COVID winter surge beginning

The+Affton+School+District+held+a+vaccination+event+for+its+teachers+and+other+staff+members+the+first+day+teachers+were+eligible+for+the+COVID-19+vaccine+Monday%2C+March+15.+Other+school+districts+like+Mehlville+and+Lindbergh+have+also+hosted+events+to+vaccinate+their+staff.+

The Affton School District held a vaccination event for its teachers and other staff members the first day teachers were eligible for the COVID-19 vaccine Monday, March 15. Other school districts like Mehlville and Lindbergh have also hosted events to vaccinate their staff.

By Lucas Irizarry, Staff Reporter

Cases and positivity rates for COVID are up in St. Louis County after a recent lull.

Cases are up to new cases 189 per day, a 30 percent increase from last week. The new rate lands the county in the high transmission category, according to metrics from the Centers for Disease Control. County Executive Sam Page said increases in cases and positivity rates aren’t following a trend — every age group is affected, although 5-14 year olds still have the highest infection rates.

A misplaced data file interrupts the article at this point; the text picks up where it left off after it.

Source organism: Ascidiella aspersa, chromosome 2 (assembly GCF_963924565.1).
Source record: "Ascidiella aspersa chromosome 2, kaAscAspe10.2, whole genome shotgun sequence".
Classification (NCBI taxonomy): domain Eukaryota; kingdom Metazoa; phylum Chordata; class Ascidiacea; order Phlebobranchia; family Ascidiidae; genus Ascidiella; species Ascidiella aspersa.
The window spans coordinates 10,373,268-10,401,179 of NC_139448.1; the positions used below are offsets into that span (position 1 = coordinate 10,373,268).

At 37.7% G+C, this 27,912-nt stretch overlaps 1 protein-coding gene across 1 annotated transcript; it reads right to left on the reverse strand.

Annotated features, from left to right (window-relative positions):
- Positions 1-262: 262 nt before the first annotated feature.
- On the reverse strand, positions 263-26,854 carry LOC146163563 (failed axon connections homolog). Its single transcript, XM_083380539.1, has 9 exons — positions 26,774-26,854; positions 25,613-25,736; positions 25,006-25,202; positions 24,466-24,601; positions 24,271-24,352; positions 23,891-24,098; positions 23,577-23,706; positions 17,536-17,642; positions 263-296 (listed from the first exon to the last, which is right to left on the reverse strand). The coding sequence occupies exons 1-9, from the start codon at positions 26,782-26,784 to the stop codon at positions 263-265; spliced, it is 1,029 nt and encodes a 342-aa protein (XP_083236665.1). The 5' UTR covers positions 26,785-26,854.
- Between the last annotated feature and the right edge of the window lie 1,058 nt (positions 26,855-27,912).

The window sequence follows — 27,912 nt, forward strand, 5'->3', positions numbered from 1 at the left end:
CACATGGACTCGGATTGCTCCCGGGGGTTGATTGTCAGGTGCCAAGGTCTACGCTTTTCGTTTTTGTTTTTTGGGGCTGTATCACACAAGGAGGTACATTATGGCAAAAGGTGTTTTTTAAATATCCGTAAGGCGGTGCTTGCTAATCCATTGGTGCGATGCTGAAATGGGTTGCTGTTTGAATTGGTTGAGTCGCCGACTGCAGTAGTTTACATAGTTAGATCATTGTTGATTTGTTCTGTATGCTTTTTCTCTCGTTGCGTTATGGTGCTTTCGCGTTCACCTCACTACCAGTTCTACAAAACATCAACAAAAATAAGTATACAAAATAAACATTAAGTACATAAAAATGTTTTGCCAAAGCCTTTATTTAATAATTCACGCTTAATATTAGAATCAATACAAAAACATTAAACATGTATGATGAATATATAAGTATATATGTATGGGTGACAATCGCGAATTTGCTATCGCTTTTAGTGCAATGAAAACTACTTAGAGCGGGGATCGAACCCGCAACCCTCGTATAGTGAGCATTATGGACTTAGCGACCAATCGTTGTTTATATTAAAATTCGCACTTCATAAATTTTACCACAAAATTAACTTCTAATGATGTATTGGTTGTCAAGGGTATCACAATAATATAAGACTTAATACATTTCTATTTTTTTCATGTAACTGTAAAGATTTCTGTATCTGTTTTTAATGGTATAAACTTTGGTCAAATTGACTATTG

“Public health experts tell us these continued increases in numbers represent what is likely the beginning of a winter surge,” Page said at a press briefing Monday. “More indoor gatherings are around the corner as the holiday season begins. Such gatherings can increase the risk of spread.”

Page said the best way to combat this possible surge is to get vaccinated — 61 percent of county residents have at least one shot, but boosters are heavily outweighing the rate of new shots. 

Child doses are still being distributed in the county, but availability depends on how many are sent in.

“Kids, listen to Big Bird. Sesame Street has long been a place to educate and entertain children … The message that a vaccine will keep children healthy is not propaganda,” Page said.

Big Bird recently announced on Twitter that he got vaccinated. The announcement was met with some vitriol from the anti-vaccine community.